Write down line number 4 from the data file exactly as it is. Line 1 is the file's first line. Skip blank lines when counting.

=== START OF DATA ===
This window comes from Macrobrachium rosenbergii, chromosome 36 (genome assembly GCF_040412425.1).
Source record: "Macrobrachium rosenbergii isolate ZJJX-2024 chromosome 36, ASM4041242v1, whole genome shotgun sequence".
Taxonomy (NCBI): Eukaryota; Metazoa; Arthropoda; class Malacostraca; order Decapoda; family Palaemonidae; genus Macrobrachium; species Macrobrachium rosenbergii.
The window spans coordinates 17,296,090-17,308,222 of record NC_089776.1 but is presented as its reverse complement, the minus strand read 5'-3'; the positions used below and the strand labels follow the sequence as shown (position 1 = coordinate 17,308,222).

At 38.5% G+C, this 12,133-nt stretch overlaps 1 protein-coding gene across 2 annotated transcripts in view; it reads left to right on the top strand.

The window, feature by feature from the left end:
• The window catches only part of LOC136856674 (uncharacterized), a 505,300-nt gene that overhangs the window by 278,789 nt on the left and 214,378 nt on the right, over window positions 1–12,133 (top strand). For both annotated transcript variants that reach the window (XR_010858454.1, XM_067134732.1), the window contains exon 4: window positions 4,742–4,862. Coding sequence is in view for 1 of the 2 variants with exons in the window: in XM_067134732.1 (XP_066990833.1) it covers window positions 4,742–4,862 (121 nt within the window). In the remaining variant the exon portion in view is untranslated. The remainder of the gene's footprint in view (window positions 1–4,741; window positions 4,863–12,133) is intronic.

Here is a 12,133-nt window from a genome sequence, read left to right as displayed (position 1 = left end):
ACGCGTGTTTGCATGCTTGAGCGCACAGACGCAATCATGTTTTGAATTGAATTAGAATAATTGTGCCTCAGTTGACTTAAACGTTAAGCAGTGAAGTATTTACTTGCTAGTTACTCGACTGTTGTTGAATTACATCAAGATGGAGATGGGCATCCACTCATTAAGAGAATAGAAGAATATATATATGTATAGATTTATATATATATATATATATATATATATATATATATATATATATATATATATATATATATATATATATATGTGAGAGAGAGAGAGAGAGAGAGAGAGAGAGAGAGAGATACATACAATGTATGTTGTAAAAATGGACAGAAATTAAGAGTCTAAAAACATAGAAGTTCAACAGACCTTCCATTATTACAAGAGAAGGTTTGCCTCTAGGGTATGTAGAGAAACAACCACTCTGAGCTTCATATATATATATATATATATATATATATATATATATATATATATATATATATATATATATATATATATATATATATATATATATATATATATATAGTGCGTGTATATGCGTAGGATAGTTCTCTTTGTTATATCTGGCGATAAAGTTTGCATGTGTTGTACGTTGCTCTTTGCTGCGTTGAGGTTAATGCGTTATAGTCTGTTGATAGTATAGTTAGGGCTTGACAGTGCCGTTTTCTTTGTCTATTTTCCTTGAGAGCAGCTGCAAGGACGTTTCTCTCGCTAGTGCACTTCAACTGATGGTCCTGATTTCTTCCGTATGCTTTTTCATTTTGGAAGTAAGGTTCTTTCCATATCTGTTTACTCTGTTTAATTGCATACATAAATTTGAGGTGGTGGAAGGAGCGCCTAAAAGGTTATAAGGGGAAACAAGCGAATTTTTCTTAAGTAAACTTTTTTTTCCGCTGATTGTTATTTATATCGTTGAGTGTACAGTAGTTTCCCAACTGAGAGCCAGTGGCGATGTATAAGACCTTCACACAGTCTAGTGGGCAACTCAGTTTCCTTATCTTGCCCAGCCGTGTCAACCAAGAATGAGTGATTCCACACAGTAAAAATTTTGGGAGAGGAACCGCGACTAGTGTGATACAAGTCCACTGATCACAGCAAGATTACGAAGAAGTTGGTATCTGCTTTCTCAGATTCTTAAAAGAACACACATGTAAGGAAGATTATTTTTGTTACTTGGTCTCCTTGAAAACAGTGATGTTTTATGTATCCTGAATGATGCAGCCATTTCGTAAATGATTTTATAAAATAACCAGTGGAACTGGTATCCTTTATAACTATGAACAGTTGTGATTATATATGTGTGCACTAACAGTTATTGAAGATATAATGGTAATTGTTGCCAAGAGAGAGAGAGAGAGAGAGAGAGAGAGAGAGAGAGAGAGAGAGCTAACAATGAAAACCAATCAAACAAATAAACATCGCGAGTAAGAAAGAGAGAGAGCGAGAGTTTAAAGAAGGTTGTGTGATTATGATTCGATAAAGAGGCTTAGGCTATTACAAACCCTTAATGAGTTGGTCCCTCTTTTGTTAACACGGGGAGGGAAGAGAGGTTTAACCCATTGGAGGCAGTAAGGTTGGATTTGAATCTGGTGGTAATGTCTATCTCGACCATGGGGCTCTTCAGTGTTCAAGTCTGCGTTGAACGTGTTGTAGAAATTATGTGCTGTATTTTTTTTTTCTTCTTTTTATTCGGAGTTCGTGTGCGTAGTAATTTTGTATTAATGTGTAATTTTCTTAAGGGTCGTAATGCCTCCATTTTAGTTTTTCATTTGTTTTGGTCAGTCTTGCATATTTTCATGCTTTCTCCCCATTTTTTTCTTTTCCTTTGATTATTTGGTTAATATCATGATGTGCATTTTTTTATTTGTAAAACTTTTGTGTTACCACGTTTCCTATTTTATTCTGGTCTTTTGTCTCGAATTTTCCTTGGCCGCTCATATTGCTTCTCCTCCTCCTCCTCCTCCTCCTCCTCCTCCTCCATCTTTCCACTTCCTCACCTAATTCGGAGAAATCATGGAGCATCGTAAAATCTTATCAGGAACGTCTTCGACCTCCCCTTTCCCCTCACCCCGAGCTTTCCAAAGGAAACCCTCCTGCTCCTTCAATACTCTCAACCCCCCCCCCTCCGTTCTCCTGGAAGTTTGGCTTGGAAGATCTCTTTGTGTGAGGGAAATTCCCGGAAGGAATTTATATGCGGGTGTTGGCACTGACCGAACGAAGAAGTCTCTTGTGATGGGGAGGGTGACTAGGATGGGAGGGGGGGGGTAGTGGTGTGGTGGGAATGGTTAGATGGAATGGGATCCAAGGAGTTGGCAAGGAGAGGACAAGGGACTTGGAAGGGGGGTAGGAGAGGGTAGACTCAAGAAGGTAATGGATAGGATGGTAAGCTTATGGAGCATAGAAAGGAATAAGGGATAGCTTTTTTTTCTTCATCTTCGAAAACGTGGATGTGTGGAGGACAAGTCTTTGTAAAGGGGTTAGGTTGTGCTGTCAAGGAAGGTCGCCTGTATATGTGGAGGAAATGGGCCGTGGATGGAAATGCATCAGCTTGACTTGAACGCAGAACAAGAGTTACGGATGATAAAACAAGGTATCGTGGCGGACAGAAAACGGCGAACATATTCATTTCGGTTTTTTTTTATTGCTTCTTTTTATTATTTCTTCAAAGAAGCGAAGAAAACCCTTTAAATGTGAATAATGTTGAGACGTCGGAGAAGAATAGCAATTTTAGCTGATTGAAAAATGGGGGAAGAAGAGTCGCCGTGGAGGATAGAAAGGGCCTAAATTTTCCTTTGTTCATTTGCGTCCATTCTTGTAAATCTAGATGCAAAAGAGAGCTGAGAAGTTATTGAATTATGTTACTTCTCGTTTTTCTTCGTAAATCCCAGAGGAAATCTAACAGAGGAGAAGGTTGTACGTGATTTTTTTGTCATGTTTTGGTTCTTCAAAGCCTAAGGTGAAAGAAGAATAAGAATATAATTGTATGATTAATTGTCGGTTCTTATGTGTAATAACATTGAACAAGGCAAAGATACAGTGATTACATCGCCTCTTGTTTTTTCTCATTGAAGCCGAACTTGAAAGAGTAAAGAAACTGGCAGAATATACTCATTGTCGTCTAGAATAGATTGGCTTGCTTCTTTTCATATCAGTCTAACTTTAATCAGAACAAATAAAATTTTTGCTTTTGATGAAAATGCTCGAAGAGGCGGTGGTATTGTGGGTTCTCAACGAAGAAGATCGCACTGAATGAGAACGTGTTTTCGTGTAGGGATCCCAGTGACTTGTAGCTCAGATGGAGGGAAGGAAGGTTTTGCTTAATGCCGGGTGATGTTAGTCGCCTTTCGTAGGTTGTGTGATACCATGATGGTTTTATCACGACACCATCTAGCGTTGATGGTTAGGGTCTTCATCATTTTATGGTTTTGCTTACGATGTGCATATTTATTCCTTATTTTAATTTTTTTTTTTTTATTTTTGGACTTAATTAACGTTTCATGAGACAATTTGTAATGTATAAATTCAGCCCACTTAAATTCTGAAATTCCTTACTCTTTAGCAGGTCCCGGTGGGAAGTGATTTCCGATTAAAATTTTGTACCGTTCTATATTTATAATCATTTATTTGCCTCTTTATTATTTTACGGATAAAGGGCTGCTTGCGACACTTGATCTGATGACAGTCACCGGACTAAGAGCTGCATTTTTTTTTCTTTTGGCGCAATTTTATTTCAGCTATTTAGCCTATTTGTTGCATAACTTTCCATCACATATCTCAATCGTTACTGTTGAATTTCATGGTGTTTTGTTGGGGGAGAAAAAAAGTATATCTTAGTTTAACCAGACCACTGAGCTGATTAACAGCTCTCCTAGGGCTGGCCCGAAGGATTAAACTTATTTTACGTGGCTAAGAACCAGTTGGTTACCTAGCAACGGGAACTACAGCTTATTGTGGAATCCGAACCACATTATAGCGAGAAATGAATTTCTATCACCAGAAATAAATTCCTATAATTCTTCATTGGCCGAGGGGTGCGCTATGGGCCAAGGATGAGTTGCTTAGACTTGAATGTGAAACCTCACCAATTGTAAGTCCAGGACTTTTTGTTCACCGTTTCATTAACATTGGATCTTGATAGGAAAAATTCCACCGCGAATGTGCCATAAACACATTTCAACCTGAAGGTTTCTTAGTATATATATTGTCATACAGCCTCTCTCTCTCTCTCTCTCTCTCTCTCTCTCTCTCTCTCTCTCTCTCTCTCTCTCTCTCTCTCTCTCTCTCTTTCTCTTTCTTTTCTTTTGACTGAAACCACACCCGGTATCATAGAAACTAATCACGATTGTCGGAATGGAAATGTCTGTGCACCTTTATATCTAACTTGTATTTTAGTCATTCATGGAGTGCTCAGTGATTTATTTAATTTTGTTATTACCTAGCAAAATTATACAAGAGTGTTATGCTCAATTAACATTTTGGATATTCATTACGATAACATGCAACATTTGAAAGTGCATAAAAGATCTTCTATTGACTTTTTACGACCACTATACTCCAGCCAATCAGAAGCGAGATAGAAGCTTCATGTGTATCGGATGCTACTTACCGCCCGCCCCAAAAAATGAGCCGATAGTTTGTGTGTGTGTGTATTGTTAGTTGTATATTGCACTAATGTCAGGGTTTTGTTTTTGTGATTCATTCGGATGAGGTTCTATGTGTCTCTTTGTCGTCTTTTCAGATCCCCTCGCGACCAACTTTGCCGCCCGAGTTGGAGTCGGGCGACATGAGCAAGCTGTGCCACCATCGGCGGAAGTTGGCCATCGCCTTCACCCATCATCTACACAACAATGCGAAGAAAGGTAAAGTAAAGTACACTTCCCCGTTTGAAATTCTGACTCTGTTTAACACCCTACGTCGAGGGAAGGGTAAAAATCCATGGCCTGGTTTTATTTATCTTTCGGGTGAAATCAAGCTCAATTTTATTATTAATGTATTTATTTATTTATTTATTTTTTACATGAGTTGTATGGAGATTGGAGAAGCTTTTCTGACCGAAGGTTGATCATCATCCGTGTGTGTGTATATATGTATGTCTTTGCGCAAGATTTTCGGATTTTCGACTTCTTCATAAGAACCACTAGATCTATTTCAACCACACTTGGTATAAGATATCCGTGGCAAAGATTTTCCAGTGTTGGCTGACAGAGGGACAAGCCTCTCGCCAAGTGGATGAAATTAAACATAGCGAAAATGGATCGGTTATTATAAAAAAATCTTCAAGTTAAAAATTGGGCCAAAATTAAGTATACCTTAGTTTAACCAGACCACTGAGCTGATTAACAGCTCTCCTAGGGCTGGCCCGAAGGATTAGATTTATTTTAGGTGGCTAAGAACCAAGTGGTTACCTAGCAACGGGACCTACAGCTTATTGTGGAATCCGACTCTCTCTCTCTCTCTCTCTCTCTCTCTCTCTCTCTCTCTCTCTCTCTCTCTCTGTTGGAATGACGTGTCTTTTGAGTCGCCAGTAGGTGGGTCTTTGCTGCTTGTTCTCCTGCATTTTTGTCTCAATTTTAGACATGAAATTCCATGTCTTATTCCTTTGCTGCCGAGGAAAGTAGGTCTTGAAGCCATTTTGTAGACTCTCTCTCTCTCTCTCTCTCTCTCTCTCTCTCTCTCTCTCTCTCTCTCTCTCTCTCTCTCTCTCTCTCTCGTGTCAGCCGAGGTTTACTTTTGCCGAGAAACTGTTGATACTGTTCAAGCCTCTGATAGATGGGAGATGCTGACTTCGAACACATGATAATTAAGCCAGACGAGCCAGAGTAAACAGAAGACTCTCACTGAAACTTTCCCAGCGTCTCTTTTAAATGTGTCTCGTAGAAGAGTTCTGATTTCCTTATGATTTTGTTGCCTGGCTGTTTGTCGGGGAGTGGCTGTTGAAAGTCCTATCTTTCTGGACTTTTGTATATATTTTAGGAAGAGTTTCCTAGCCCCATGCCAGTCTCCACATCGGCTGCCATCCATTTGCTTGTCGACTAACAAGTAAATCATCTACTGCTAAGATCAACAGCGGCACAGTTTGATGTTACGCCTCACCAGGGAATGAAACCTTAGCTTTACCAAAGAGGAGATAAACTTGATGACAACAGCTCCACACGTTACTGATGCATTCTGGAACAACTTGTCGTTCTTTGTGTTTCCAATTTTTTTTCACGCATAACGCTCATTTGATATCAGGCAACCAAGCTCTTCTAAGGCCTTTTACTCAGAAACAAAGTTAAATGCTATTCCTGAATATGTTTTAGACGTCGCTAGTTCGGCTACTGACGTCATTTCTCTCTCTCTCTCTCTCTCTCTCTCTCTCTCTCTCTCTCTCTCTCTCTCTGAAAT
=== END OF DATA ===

The window spans coordinates 17,296,090-17,308,222 of record NC_089776.1 but is presented as its reverse complement, the minus strand read 5'-3'; the positions used below and the strand labels follow the sequence as shown (position 1 = coordinate 17,308,222).